How to use @inbounds?


#1
julia> f(x,y) = sqrt( x^2 + y^2 );

julia> xset= 10:11; yset= 12:13; i= 1;

julia> m= Matrix{Float64}(undef, length(xset)*length(yset), 3); size(m)
(4,3)

julia> for x in xset
           for y in yset
                global i
                m[i,:]=        [ x, y, f(x,y) ]
                i+=1
            end#for x
        end#for##

julia> m
4×3 Array{Float64,2}:
 10.0  12.0  15.6205
 10.0  13.0  16.4012
 11.0  12.0  16.2788
 11.0  13.0  17.0294

so I have code that does not trigger an exception. Now I want to try out @inbounds. I repeat the same, sticking @inbounds in front of either for or the m[i,:]. This gives me a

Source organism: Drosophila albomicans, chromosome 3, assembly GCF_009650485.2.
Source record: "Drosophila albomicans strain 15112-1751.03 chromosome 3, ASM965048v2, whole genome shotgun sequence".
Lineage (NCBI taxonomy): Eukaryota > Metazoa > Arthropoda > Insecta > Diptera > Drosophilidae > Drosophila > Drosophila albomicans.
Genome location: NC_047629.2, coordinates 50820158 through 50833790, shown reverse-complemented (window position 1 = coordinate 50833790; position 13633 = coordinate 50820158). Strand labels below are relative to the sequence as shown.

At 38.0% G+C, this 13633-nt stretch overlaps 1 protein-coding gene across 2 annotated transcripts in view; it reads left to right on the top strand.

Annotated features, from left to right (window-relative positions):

ERROR: BoundsError: attempt to access 4×3 Array{Float64,2} at index [5, Base.Slice(Base.OneTo(3))]

I understand that I can write different code, but why does this trigger an exception trying to index a fifth element?? and why would this not trigger an error without @inbounds? I am probably misunderstanding @inbounds altogether. I thought it only told the compiler not to bother range-checking, and because I had no error before, it should still be ok now with the same work.

/iaw


#2

This actually doesn’t have anything to do with @inbounds. You’re using a global counter i and it’s continuing to increment when you run the loop a second time.

As for why the error is thrown: @inbounds allows the compiler to omit bounds checks but does not require it to do so. In particular, I don’t think it currently has any effect when your code is not inside a function (as is the case in your example).


#3

embarrassing…